Sunday, 13 May 2012

Asperger's and Anxiety

Both my daughter and I have been diagnosed on the autism spectrum.  Many of us on the spectrum have a lot of anxiety due to many things, but especially not knowing what to say or do in different situations. 

I think the only thing I don't like about having Asperger’s is the constant anxiety.  I even wake up in the middle of the night with anxiety attacks when not on medication.  Currently I take three medications: BuSpar, Welbutrin, and Ativan as needed, which is at times every day and sometimes not at all for days.  These three seem to have the least side effects for me as opposed to the SSRI’s etc. which had many side effects; the worst for me being weight gain and dry mouth.  The meds were for anxiety and depression but you get more depressed because of the major side effects.  I could always tell when I forgot to take my Effexor because I got electric jolts in my body.  I had to be weaned off of it very slowly because of the withdrawal.

One of the problems with parenting with Asperger’s is that I have to be careful not to pass on my fears and anxieties to my daughter.  I hide it very well from people, and though it is tougher at home, I work very hard not to pass on my anxieties to my daughter.  I don't think she realizes how much anxiety I have. When I am anxious at home, it may come out as irritability or indecision.  At those times, I think she may just see me as a grumpy mother but I prefer that to passing my fears onto her.

I have many strange fears such as worrying there is a shark in the pool although I can clearly see there isn't and can't be because of chlorine.  I'm also afraid that I will get sucked into the drain and  I'm even afraid to be out with the dogs at night in the backyard by the pool, but I'm not sure what worries me.  Those types of fears make no sense.  I made sure to never tell my daughter why I didn't like going in the water.  My problem is that she won't go in the pool unless someone else is in there also.  She told me it is because there might be a shark.  She doesn’t know why she is afraid there might be a shark in the pool and I have told her that it is not possible for one to make it from the ocean to our pool.  Even if it did, it wouldn’t survive because of the chlorine. She has never seen movies like Jaws but she does know those movies exist and she also knows sharks can be dangerous and that they live in water (albeit salt water).  If there are no other kids to go in our pool with her at home, then I have to hide my fear and accompany her but I have to wear water shoes (you never know what gross things are on the bottom!).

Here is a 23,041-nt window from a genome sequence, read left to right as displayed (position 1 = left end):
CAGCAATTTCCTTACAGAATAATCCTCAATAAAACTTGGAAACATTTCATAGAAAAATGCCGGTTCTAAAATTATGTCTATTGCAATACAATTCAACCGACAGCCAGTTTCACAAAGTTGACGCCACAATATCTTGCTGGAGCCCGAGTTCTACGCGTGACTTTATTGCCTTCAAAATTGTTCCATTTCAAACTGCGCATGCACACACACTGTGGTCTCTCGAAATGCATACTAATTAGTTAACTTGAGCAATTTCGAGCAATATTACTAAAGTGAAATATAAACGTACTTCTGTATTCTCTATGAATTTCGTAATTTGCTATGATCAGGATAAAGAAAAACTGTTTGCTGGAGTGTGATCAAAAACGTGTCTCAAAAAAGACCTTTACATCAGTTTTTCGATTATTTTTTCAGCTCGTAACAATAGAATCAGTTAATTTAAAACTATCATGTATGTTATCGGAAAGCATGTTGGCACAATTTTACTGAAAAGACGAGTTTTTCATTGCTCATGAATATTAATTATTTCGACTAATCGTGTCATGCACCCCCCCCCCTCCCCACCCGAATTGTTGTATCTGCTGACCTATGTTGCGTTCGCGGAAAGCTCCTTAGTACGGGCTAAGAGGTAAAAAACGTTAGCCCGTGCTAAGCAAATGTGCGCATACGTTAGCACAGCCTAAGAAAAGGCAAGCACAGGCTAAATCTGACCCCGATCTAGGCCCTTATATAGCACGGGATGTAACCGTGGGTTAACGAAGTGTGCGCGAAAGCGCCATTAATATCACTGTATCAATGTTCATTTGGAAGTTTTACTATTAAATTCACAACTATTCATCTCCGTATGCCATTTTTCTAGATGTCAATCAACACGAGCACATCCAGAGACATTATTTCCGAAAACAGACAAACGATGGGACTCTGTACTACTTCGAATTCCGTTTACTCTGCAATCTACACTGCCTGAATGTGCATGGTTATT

Other fears I have make more sense (to someone on the spectrum anyway!).   Making phone calls for any reason is hard.  It doesn't matter if it is talking to family, making appointments, or asking questions.  They are all hard.  I put them off as long as possible.  Some days I am brave and get a few calls done in one day!  The calls are hard because you have to know when to talk, what to say, what responses to give, and you have to process with the other person is saying quickly. 

I don't answer the phone often.  We have call display so I only answer doctors’ offices and anyone who helps us like Kerry's Place.  It's easier than having to call them back.  My daughter knows nothing of these phone problems because I don't tell her I have to make a call until I do it, but it is hard when she wants me to call another parent because I can't usually get out of that one.  It is easier if I have someone's e-mail address but I still have to think of what to say and what responses to give.  It has taken a very long time for my daughter to use the phone herself.  She usually talks to one or two friends on the speakerphone while they play online games.

Two other fears that I have are bugs and thunder and lightning.  I can't call anyone to squash bugs in the house anymore because I can't let on I'm scared too.   I have to be the brave mother and kill the spiders on the ceiling and not screech if they fall on me.

I am better with thunder and lightning now as long as I'm in the house and it's not too bad.  We got stuck at the barn one day recently and it started to storm with lots of thunder and lightning.  I had to be the brave one and tell her we would be fine and when to run to the car and then from the car to the house.

Another big source of anxiety is leaving the house to even go on a walk.  You don't know who you're going to see, if anyone.  What do you say or do?  What happens if you are somewhere and you see someone you know but they haven't spotted you?  Do you to try to be brave and go say hi or do you try to leave the area because you don't know what to do?  It is easier if I have my daughter or someone else with me because I just focus on them.  Being a parent has forced me to confront my own comfort levels on a regular basis:  I've had to go several places that I would not have normally gone because she wanted or needed to-- I can’t very well tell her no because I'm scared.
My daughter has many of the same anxieties that I have.  However, we have always worked on hers with professionals and in social groups, so hopefully when she is an adult her anxieties will be less pervasive than mine and she will know how to properly deal with them instead of avoiding things and becoming depressed.